A victory over the depleted league leaders, by an even more depleted Ospreys, was the ideal antidote to a difficult European campaign, achieved in the final game in the second block of fixtures that have severely tested squad morale and strength in depth.
Edinburgh dominated the first half. The box kicking of Pyrgos was superb in its variety and the chase excellent. The ball in the air had us in considerable trouble early on, and our inability to construct phases, and to get anywhere with our driving maul from the line out, ensured they dominated possession. A yellow card for a trip, adjudicated with very little evidence and camera angles to support whether it was justified, or bought by the attacker, made matters even more difficult, and in that time two tries were scored. The second try coming after some very weak tackling efforts. The home team was thankful that the selection for this match at least had recovery speed at the back, or the game would have been out of sight. Even then, a 14-3 deficit looked like a mountain to climb for a side that has produced very little attacking momentum for the season to date.
The second half was a different matter altogether. Two excellent tries were constructed, and within a short time the Ospreys had shown incredible will and skill to hit the front. Failure to deal with a kick-off gave Edinburgh immediate field position, which they converted with a try close to the posts, but a vital two points were saved by a great charge down effort. The Ospreys then dug deep, and the power of the scrum and some excellent late defensive line speed managed to keep the visitors at bay.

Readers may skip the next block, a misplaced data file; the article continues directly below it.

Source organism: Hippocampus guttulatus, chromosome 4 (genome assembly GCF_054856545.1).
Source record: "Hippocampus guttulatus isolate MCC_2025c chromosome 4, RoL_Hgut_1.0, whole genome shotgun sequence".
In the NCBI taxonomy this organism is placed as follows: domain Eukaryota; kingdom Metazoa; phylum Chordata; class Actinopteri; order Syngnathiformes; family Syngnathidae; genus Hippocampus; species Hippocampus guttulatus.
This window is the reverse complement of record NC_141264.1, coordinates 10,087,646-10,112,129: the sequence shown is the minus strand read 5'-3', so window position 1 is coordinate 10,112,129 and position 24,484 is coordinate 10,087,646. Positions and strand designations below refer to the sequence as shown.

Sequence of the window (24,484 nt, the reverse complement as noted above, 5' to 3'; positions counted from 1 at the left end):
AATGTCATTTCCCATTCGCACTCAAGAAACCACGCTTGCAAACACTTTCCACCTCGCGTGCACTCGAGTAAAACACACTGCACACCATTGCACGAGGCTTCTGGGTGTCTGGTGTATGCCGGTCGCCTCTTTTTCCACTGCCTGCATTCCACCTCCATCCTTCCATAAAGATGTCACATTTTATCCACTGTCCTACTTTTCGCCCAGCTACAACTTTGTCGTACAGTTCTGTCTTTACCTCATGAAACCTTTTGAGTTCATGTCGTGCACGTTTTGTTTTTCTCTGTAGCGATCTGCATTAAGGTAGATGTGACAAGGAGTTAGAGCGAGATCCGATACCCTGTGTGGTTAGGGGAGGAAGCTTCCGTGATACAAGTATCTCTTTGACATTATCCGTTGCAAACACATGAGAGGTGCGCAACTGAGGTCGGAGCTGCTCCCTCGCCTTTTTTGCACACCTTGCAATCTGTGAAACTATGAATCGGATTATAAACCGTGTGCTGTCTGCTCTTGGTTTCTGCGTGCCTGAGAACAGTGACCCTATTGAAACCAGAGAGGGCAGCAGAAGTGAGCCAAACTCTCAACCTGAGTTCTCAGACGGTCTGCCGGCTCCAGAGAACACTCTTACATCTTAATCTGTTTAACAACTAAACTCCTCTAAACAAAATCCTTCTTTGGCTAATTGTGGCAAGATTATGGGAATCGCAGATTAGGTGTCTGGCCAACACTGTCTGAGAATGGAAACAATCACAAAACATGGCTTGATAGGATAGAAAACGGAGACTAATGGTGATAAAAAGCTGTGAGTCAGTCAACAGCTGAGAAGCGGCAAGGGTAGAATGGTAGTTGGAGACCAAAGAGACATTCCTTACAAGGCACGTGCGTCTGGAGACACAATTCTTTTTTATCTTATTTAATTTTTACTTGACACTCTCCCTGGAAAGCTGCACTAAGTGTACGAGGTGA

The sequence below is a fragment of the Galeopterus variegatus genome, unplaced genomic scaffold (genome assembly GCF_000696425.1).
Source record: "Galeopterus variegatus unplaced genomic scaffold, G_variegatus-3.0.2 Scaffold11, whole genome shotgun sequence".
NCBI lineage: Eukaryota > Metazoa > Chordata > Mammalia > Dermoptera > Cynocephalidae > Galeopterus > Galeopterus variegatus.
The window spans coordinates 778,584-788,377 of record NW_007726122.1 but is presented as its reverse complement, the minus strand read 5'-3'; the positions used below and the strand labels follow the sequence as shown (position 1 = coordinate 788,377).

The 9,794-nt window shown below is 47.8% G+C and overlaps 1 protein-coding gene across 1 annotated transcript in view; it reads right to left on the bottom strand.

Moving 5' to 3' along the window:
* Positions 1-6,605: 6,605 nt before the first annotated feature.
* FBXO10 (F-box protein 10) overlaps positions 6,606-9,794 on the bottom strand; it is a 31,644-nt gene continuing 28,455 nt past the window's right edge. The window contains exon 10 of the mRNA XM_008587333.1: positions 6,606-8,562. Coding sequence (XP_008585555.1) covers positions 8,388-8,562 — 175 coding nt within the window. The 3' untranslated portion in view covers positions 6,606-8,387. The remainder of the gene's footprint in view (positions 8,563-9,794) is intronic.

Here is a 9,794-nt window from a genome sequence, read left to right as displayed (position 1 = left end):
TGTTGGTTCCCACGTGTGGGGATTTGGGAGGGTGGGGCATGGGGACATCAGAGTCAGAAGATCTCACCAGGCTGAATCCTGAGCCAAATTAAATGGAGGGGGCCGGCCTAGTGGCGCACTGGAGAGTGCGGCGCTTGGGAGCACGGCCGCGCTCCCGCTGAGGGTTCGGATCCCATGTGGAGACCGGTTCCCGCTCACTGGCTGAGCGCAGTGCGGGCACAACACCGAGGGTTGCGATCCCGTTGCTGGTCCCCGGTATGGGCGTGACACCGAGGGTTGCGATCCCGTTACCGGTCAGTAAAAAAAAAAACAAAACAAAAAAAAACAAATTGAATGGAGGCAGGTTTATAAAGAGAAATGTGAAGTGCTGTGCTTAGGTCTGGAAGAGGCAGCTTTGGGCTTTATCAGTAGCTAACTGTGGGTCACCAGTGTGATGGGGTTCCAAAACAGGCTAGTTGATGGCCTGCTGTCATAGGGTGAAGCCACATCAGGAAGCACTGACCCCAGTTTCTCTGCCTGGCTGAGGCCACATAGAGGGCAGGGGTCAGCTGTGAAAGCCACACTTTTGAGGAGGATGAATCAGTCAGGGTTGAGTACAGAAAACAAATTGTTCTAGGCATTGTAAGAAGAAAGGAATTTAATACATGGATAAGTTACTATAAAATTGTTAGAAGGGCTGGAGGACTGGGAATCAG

In many ways the victory shared much in common with the earlier home victories against Ulster, Munster, and Cardiff, where the opposition had dominated the ball in the early part of the match, but as the game advanced, the resolve of the home side aided by its scrum power and accurate goal kicking eventually tipped the balance. All of these victories were a tribute to the attitude and intensity that has been developed. However, it is clear that with so many injuries and the lack of execution in attack allied to the inability to keep the ball for any length of time, such a level of intensity cannot be kept up for eighty minutes on the road. The defensive weaknesses apparent in some of the players in our squad can then be easily exposed by teams that generate quick phase ball, leading to the floodgates opening.
The attitude and resolve that Toby Booth has developed are admirable and have to be seen as a foundation on which to build. Whilst foundations are a necessary requirement, they need to be built upon and completed. There has to be an off-season surgical infusion of all year-round available players, in a number of key positions through the spine of the team. Young players also need to come into the squad from the pathway, at the expense of older declining players, in the middle and bottom of the squad, to increase energy and foot speed levels. The coaching group has to be enlarged, with expertise and experience, to ensure the playing side progresses.
The Ospreys have come a long way from the dark place they found themselves before the new regime arrived. A lot has been done to establish the right foundations by the regime, but foundations have no purpose unless they are built upon. The time for building now starts with the next recruitment and retention round which has no doubt already started behind the scenes.